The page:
In the latest 5-minute video for PragerU, Dinesh D’Souza, the author and speaker, explains the ingenious structure of the Constitution, detailing how it was designed to protect against not only an overbearing monarchy, but also the tyranny of the many. 

The video, part of PragerU’s five-part series on “Making America,” takes a close look at James Madison — a Virginian who is often referred to as the Father of the Constitution — and his role in shaping the early American Republic. 

D’Souza begins the video by asking whether the American people could be counted on to always do the right thing, and says this was a question Madison was deeply invested in answering. 

“Whenever there is an interest and power to do wrong,” Madison once said, “wrong will generally be done.”

D’Souza explains, “For his new nation, Madison wanted as much freedom as possible with as little government as possible. But he had no illusions. Tyranny, he knew, comes in many forms. It’s not confined to monarchies and dictatorships.“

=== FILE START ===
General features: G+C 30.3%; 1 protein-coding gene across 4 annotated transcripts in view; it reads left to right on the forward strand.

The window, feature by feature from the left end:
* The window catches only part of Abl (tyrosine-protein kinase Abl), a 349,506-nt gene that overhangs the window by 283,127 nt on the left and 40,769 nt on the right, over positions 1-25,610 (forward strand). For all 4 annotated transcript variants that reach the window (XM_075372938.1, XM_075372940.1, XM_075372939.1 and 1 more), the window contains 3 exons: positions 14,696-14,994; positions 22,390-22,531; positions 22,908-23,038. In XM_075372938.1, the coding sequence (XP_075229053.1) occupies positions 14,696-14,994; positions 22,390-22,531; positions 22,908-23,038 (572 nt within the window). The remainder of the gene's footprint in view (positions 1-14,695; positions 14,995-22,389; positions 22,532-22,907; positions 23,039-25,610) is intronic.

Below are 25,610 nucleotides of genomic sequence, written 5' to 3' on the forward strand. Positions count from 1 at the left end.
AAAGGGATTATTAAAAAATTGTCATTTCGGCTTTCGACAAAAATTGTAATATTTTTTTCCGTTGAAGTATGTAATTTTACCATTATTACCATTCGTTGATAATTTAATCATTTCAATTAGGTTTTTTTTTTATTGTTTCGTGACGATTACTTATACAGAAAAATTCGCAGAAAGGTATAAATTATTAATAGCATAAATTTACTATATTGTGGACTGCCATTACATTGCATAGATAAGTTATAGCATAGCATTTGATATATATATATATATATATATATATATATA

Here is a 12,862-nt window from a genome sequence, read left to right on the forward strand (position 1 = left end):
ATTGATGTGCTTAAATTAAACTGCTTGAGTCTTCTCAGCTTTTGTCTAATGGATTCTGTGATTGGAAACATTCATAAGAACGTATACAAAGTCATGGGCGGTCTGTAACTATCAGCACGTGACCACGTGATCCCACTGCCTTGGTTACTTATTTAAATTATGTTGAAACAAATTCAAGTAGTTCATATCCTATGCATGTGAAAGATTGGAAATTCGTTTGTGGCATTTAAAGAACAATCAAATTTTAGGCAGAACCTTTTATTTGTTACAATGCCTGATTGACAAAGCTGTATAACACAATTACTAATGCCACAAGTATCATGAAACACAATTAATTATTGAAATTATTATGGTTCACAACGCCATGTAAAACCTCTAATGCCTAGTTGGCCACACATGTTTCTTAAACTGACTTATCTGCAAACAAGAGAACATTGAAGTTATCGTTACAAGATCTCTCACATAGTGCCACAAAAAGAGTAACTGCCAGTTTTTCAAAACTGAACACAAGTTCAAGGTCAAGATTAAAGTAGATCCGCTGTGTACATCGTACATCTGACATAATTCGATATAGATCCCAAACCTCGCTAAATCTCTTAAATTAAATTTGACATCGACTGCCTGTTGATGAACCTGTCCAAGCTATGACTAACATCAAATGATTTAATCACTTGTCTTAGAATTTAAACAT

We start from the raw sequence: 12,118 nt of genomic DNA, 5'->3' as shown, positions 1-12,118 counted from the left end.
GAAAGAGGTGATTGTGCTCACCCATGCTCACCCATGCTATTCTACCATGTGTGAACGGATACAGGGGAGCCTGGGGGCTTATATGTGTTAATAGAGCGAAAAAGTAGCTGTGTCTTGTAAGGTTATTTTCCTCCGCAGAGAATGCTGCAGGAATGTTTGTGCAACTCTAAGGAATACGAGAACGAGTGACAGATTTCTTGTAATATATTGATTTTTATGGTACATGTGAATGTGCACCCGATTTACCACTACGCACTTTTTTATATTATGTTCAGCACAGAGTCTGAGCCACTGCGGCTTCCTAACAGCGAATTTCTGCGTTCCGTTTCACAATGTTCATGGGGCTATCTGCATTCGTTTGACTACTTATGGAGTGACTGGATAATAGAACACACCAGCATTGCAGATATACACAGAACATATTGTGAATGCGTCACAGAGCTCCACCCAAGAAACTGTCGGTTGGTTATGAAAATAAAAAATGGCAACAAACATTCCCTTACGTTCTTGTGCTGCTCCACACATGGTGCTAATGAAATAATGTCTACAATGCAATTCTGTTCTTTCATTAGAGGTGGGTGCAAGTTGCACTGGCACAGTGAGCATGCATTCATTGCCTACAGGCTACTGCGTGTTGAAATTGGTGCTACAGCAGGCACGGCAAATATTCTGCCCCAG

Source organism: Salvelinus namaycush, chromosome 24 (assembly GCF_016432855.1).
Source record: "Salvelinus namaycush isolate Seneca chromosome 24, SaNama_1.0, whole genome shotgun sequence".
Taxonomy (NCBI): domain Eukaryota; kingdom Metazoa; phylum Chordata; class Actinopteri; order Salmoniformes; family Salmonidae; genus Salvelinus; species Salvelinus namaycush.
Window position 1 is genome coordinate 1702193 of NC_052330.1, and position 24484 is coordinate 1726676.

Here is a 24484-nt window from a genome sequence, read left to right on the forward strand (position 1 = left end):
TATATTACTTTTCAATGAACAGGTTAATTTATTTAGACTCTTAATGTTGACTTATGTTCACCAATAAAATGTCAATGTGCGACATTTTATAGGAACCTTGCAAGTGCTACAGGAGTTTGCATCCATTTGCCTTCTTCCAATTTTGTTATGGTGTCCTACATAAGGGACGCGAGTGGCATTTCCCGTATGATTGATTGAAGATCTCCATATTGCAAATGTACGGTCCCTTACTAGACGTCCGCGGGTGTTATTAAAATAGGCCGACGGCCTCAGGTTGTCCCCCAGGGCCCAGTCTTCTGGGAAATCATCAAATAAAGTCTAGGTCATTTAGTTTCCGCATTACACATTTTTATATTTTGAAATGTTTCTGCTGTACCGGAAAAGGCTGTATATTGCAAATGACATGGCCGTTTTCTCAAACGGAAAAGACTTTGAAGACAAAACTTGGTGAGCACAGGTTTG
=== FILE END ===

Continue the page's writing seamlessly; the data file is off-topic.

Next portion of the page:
One of the forms of tyranny that most concerned Madison was that of the majority, or the mob. 

This recognition of the danger that people could pose to their own political liberty led Madison to look at the role of factions, or groups with shared interests, in republican government. While smaller factions would be kept in check by larger factions, Madison knew that there needed to be a way to keep the bigger factions from dominating everyone else. 

This is the central purpose of the Constitution: to limit, frustrate, and in some cases block majority rule,” D’Souza explained. 

One simple yet important observation is that the Constitution needed to be written down so that everyone would know the law of the land. 

D’Souza notes, “The original document was written on four pieces of parchment and is 4543 words long. Its remarkable brevity perfectly matches its purpose: to create a framework for limited government.”

Another important point about the nature of the Constitution is that rights are clearly spelled out. 

And a third major component of the Constitution was that it set up a representative republic, not a direct democracy. “And a republic is a much better guard against tyranny of the majority than a democracy, in which, by definition, the majority can do whatever it wants,” D’Souza says. 

The design of the Constitution also ensured that power was divided up among three branches of government. While the legislative branch had the power to write and pass laws, the executive branch was entrusted with enforcing those laws, and it was the job of an independent judiciary to then resolve legal disputes about those laws. 

WATCH:


No comments:

Post a Comment